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Dexter the Tough Hardcover – January 23, 2007


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Hardcover, January 23, 2007
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Product Details

  • Age Range: 7 - 10 years
  • Grade Level: 2 - 5
  • Lexile Measure: 690L (What's this?)
  • Hardcover: 144 pages
  • Publisher: Simon & Schuster Books for Young Readers (January 23, 2007)
  • Language: English
  • ISBN-10: 1416911596
  • ISBN-13: 978-1416911593
  • Product Dimensions: 0.6 x 5.8 x 8.5 inches
  • Shipping Weight: 7.2 ounces (View shipping rates and policies)
  • Average Customer Review: 4.3 out of 5 stars  See all reviews (12 customer reviews)
  • Amazon Best Sellers Rank: #2,553,368 in Books (See Top 100 in Books)

Editorial Reviews

From Publishers Weekly

Dexter hated his new school already," opens Haddix's (the Shadow Children series) poignant if plodding novel about a fourth-grader who, on his first day at school, gets laughed at by other kids when he slips and falls on the newly polished floor. In class, his "sparkly, enthusiastic" teacher ("He hated that kind of teacher") tells her students that she wants them to write a story that lets her know more about who they are. Dexter writes, "I'm the new kid. I am tuf. This morning I beat up a kid." The author gradually reveals the details behind the incident (mortified by his peers' laughter, Dexter impulsively punches Robin, a boy he encounters in the bathroom) as well as the true source of his anger. While his father receives cancer treatments in Seattle, Dexter must live with his grandmother in Kentucky. In several rather repetitious meetings, his patient teacher encourages him to flesh out his story, asking Dexter questions that help him acknowledge his feelings, including his resentment at being left behind by his parents, his concern about his father and his guilt about hitting Robin. As he comes to terms with his emotions, Dexter accepts the friendship that kind Robin offers, which (along with the news that a bone marrow donor for his father has finally been found) brings the tale to an upbeat close. Though Haddix creates some realistic scenes and shapes a sympathetic protagonist, readers may find the narrative's pace frustratingly poky. Ages 7-10. (Jan.)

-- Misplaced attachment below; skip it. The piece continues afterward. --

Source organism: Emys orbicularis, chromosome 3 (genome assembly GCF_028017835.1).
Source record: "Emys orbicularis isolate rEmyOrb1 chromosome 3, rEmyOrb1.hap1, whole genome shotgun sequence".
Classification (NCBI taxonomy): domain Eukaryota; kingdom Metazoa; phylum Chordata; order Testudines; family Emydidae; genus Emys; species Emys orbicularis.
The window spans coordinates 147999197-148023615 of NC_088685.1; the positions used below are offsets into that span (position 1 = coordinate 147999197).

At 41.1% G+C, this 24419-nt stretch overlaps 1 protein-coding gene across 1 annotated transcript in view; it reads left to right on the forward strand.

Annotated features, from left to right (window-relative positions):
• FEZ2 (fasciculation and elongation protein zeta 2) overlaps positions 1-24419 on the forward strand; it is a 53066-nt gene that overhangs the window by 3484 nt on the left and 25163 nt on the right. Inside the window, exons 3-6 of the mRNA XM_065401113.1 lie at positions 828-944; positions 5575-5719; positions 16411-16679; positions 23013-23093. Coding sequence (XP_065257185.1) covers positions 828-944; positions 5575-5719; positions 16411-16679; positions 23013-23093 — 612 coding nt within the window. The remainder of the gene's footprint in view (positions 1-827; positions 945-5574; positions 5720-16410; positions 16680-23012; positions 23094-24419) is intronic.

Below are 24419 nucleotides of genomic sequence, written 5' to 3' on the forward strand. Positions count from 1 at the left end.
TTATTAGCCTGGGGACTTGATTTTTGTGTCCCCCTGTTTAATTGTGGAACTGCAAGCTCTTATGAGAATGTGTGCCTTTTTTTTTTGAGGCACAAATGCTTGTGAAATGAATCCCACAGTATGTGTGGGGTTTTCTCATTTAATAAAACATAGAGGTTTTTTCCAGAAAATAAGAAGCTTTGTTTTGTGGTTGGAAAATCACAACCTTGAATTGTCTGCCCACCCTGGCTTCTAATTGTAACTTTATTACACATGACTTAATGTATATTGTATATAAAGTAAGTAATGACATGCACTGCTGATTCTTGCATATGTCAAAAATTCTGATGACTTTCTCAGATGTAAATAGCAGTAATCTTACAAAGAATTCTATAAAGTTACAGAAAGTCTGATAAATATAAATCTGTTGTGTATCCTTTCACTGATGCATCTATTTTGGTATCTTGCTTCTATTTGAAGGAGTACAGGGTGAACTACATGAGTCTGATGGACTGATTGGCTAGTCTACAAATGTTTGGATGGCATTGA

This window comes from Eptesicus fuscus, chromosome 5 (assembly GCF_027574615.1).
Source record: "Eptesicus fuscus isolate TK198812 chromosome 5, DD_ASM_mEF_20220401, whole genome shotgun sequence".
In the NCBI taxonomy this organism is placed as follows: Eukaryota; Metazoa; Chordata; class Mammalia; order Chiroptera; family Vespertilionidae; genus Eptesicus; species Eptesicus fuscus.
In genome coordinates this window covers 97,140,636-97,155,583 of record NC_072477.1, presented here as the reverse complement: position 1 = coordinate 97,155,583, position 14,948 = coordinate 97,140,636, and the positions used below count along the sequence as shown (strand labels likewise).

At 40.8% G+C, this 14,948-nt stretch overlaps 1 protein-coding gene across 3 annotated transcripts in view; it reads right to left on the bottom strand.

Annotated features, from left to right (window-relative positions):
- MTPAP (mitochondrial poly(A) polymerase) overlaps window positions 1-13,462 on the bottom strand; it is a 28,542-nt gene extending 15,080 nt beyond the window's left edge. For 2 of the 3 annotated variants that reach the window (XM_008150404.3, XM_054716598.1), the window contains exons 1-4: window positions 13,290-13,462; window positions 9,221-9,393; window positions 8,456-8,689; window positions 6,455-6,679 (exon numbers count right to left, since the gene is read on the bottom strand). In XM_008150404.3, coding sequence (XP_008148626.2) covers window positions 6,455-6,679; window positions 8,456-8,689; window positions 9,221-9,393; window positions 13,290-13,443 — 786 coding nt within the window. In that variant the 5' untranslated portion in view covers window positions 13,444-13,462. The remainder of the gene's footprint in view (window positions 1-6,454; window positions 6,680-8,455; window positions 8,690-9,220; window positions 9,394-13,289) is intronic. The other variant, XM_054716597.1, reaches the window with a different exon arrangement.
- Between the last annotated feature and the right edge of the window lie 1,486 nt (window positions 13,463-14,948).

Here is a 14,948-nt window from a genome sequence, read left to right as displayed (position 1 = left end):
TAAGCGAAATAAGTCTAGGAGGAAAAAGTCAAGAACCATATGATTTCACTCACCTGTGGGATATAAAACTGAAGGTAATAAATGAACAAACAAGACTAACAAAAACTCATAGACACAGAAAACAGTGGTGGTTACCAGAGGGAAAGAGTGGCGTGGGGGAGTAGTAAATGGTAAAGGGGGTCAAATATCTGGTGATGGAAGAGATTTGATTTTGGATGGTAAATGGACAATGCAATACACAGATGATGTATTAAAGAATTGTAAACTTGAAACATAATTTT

Copyright © Reed Business Information, a division of Reed Elsevier Inc. All rights reserved.

From School Library Journal

Grade 2–5—When Dexter presents his perky teacher with his first assignment, it reads, "This morning I beat up a kid. I am tuf." Ms. Abbott pushes him to add details and much more to his story. With each revision readers learn more about why Dexter is angry, confused, worried, lonely, sorry, and why he hit Robin in the bathroom, and they see the developing friendship between the two boys. They discover that on Dexter's first day at his new school, he is left abruptly in a hallway by the school secretary and is laughed at when he falls on a slippery floor. They find out about his father's cancer and that he is living with his grandmother in Kentucky because his parents are at a hospital in Seattle. Slowly, they learn, along with Dexter, that the incident didn't happen exactly as he remembers it. An appropriately happy ending wraps up all of the loose ends. Haddix does an excellent job of capturing the voice of a fourth-grade boy. Dexter is a multifaceted character who thinks about his actions and emotions like a smart, confused kid, never like an adult. Occasional full-page drawings nicely portray the actions and feelings of the characters in this easy chapter book.—Catherine Callegari, Gay-Kimball Library, Troy, NH
Copyright © Reed Business Information, a division of Reed Elsevier Inc. All rights reserved.

More About the Author